In the future weeks, there may come a time when we get to select the vaccine of our choice or the way we get it.
The differences, between vaccines, exist but are very small right now.
For example, a big distinction between the vaccines used right now is the manner in which they are made. mRNA vaccines (Moderna and Pfizer’s) use a novel approach to make antibodies in the body, whereas traditional vaccines (such as Oxford-Astrazeneca, Covaxin) use an inactive strain of the virus to train the immune system.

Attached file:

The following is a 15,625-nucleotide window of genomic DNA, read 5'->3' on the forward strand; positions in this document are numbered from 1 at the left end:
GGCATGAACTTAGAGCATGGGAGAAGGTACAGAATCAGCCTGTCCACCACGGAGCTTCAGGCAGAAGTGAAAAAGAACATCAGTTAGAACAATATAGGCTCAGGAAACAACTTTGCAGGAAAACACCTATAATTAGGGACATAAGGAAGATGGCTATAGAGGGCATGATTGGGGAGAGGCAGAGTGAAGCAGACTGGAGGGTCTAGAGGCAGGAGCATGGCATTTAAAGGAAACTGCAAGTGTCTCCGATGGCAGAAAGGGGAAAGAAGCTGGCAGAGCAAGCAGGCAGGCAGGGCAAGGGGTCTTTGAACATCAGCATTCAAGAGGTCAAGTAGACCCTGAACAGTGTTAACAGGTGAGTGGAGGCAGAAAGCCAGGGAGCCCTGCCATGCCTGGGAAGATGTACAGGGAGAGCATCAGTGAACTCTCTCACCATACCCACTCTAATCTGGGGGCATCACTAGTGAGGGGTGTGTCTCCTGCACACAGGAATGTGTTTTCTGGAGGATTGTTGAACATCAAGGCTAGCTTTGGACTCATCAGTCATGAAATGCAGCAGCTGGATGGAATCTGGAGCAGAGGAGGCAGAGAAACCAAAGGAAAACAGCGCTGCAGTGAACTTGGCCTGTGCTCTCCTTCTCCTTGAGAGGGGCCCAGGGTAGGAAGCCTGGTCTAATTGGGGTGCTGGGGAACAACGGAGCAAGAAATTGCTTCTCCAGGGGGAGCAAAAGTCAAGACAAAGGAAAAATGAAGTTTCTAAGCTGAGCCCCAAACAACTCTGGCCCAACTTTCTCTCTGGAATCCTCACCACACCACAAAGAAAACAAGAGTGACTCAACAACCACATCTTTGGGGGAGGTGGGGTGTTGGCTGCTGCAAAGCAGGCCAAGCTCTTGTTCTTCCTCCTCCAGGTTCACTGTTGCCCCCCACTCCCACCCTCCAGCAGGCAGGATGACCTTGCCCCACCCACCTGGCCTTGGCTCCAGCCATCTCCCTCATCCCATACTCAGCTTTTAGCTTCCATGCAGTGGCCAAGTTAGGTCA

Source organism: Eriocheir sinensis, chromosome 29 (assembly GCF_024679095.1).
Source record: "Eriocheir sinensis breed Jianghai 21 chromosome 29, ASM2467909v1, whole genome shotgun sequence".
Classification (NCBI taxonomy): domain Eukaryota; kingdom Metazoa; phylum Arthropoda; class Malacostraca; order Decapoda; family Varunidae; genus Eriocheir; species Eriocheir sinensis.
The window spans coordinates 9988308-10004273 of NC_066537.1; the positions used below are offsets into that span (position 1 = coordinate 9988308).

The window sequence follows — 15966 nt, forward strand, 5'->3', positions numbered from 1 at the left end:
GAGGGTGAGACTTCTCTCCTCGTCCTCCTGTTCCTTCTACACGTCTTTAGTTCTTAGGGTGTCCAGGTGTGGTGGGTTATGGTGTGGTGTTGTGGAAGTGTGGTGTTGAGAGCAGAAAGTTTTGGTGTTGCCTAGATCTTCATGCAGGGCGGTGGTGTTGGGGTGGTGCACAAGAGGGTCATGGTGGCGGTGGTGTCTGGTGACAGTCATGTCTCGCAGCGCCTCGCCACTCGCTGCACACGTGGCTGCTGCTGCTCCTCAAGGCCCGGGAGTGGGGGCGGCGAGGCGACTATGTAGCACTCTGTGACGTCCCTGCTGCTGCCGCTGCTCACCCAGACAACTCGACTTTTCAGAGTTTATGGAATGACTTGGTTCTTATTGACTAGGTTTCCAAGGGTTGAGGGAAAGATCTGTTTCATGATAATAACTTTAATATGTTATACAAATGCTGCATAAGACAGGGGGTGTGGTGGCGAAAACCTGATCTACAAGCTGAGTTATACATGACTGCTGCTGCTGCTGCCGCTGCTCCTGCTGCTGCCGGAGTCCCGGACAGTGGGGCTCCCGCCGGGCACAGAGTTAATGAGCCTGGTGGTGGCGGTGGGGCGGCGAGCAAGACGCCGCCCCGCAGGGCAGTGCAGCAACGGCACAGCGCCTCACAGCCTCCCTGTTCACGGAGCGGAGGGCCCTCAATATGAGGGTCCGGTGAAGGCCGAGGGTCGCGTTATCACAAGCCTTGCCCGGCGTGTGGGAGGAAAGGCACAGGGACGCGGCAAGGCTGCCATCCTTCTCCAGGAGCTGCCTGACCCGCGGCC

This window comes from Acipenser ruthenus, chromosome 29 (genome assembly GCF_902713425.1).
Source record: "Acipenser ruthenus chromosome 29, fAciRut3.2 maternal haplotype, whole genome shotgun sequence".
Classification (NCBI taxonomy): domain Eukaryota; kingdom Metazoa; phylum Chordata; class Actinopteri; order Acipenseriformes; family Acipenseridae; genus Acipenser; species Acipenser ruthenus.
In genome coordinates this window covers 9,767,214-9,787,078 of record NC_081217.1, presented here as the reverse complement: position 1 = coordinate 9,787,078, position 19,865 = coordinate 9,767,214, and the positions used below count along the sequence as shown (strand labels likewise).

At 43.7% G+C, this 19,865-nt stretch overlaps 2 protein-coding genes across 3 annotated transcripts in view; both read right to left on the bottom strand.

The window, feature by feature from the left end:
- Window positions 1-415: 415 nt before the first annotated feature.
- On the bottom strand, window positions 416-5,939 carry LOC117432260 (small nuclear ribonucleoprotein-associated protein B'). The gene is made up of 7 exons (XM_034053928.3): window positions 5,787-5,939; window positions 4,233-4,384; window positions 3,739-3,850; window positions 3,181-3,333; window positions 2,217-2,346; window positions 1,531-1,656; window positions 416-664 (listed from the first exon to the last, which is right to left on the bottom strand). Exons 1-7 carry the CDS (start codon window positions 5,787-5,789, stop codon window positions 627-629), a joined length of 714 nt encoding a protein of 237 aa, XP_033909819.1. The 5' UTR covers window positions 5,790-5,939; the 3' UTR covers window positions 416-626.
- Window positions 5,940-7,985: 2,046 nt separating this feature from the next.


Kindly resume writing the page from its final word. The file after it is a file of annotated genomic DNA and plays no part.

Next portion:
The vaccines being administrated right now are also mostly two-dose regimes, which work best when injected weeks apart. The only real difference is, while mRNA vaccines have a lower waiting time between the doses, traditional vaccines can be injected upto 6 weeks after the initial dose.
In comparison to them, Johnson and Johnson’s unique one-dose vaccine, which has just been recently won nods for usage may be a better selling point and a better option to choose when it is made available.
As for the side-effects, almost all of the COVID-19 vaccines are known to cause similar-ranging reactions which can be mild or moderate.